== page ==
Vietnamese[edit]

Alternative forms[edit]

Etymology[edit]

Sino-Vietnamese word from (glass).

Pronunciation[edit]

Noun[edit]

(classifier cái) li

  1. cup, glass (def. 2)

See also[edit]


Volapük[edit]

Particle[edit]

li

  1. Appended with a hyphen to a verb, it turns the entire clause it is in into a question.

Walloon[edit]

Article[edit]

li (after an open syllable and/or before a vowel: l', plural: les, plural after an open syllable and before a vowel: ls)

  1. the
    Li mwaisseThe master
    Li maistreceThe mistress
    L' omeThe man
    C' est li l' mwaisseHe is the master
    Les måjhonsThe houses
    Les omesThe men
    Çou sont ls åtes tchesteasThese are the other castles

Pronoun[edit]

li

  1. him, her, it (direct object, before verb)
    C' est li l' mwaisseIt's him who's the master

Westrobothnian[edit]

Etymology 1[edit]

Noun[edit]

li f

  1. Alternative form of lid[1]

Etymology 2[edit]

From Old Norse , specifically the accusative léa, from Proto-Germanic *lewô. The duosyllabic accent might be derived from the definite singular form.

Pronunciation[edit]

Noun[edit]

 m (definite singular lien)

  1. scythe[1]
Derived terms[edit]
  • libɑka (the trailing edge of a scythe)
  • liörv (shaft on a scythe)

Etymology 3[edit]

(This etymology is missing or incomplete. Please add to it, or discuss it at the Etymology scriptorium.)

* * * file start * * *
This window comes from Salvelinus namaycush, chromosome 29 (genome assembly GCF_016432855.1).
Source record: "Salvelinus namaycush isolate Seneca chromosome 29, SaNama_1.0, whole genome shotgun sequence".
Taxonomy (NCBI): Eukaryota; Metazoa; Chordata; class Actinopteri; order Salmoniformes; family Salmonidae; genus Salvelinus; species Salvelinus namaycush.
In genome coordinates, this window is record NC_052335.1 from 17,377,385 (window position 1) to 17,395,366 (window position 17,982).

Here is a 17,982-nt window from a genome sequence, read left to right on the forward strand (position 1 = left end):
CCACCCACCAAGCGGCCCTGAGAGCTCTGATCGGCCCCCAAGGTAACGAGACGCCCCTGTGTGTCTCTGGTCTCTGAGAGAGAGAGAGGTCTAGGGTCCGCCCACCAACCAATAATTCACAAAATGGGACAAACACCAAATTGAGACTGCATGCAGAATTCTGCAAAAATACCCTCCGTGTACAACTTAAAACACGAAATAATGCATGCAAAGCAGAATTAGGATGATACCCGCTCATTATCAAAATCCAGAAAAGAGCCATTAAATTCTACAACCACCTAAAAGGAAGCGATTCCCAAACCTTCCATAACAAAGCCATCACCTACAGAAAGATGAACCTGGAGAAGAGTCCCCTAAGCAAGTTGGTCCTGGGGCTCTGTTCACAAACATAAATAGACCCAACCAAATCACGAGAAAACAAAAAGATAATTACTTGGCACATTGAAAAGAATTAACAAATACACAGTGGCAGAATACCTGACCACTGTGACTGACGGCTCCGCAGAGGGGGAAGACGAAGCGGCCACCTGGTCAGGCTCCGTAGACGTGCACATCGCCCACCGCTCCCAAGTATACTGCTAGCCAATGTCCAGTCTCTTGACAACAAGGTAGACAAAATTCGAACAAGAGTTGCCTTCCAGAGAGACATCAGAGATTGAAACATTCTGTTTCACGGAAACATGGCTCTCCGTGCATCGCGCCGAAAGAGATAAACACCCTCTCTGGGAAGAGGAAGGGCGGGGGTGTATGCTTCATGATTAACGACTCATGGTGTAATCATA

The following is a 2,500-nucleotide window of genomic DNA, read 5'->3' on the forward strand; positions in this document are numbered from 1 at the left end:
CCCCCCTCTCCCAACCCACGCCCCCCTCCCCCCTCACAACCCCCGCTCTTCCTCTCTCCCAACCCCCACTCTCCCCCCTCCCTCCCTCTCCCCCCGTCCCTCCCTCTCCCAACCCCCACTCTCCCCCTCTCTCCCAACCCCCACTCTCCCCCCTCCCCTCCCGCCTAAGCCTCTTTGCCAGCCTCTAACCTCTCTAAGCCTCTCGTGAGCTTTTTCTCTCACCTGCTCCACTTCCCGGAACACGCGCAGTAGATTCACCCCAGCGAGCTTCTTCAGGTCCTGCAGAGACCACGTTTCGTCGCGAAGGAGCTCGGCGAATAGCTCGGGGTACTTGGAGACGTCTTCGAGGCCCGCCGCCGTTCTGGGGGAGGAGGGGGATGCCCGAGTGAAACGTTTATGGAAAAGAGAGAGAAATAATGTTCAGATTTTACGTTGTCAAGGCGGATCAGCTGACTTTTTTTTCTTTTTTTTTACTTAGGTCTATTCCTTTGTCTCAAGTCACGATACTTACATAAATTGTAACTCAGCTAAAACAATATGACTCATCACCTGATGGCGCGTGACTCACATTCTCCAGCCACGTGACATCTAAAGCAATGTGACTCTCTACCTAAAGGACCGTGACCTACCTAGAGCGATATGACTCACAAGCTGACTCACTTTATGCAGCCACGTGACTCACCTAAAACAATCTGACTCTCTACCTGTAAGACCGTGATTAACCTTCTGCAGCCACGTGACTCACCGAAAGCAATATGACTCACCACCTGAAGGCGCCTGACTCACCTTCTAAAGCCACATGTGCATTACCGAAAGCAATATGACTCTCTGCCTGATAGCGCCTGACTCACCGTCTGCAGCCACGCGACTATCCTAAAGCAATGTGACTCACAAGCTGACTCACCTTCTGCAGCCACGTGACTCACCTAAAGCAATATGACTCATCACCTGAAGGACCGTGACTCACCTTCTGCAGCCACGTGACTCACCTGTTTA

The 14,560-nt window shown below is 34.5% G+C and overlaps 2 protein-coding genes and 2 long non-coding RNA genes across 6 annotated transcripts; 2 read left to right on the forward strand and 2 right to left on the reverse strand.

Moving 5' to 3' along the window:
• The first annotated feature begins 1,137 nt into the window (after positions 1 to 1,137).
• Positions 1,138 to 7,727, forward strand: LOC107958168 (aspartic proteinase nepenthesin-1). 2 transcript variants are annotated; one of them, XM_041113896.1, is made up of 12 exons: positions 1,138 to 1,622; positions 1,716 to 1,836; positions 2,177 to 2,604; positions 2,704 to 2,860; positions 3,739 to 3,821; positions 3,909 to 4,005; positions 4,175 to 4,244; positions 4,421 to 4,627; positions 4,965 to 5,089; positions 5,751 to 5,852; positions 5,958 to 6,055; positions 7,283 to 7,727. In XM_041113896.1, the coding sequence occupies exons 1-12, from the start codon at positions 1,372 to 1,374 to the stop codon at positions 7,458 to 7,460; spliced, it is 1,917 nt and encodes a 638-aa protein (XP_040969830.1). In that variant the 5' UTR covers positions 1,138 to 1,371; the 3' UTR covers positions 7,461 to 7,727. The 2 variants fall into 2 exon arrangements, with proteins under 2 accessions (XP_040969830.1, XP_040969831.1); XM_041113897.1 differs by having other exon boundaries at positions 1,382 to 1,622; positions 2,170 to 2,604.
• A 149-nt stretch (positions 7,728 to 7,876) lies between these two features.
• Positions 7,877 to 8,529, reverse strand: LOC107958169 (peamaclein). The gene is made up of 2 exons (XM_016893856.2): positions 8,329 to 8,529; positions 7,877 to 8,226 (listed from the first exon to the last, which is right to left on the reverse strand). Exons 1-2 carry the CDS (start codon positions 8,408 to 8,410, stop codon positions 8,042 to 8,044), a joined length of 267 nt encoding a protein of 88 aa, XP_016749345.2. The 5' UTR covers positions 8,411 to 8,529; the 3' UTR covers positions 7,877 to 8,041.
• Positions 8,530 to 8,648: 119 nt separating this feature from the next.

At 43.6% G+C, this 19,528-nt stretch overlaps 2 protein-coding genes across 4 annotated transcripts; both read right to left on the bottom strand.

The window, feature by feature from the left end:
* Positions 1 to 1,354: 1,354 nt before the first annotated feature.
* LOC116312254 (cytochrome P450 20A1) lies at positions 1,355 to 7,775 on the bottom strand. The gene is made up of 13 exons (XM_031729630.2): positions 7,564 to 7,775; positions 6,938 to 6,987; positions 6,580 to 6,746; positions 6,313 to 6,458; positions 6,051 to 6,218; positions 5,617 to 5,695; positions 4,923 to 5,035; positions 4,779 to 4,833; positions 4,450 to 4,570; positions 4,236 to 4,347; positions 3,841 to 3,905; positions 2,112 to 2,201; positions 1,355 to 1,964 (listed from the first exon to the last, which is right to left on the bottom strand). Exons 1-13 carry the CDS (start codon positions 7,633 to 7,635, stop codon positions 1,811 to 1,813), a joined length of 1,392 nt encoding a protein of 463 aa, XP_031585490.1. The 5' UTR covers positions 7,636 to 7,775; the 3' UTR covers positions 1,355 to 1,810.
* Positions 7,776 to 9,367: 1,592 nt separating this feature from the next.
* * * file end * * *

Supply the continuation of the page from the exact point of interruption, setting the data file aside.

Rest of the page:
Noun[edit]

li n (definite singular liä)

  1. afterbirth from calving[2]
    Synonyms: ättföring, leg

Etymology 4[edit]

From Old Norse líða, from Proto-Germanic *līþaną. The sense “suffer” may be borrowed from Middle Low German, but derive from the same root in any case.

Verb[edit]

li

  1. to elapse.[1]
    he li på dɑgenThe day draws to a close.
    he var brɑno lideIt was quite late.
  2. to come to an end, run out.
    Da mâtn fâr lii fara ṣwiṇa strii.When the food begins to run low, the swine begin to fight. (proverb)
  3. to suffer.[1]

References[edit]

  1. 1.0 1.1 1.2 1.3 Larsson, Evert, Söderström, Sven, “lid s. li:, lie s. lî:, lida v. li: etc”, in Hössjömålet : ordbok över en sydvästerbottnisk dialekt [The Hössjö speech: dictionary of a southern Westrobothnian dialect] (in Swedish) →ISBN, page 119
  2. ^ Rietz, Johan Ernst, “LI” in Svenskt dialektlexikon: ordbok öfver svenska allmogespråket [Swedish dialectal lexicon: a dictionary for the Swedish lects] (in Swedish), 1962 edition, Lund: C. W. K. Gleerups Förlag, published 1862–1867, page 400

Yoruba[edit]

Pronunciation[edit]

IPA(key): /lí/

Noun[edit]

  1. The name of the Latin-script letter L.

See also[edit]


Zou[edit]

Zou cardinal numbers
 <  3 4 5  > 
    Cardinal : li

Etymology[edit]

From Proto-Kuki-Chin *lii, from Proto-Sino-Tibetan *b-ləj. Cognates include Burmese လေး (le:) and Sichuan Yi (ly).

Pronunciation[edit]

Numeral[edit]

li

  1. four

References[edit]

  • Lukram Himmat Singh (2013) A Descriptive Grammar of Zou, Canchipur: Manipur University, page 40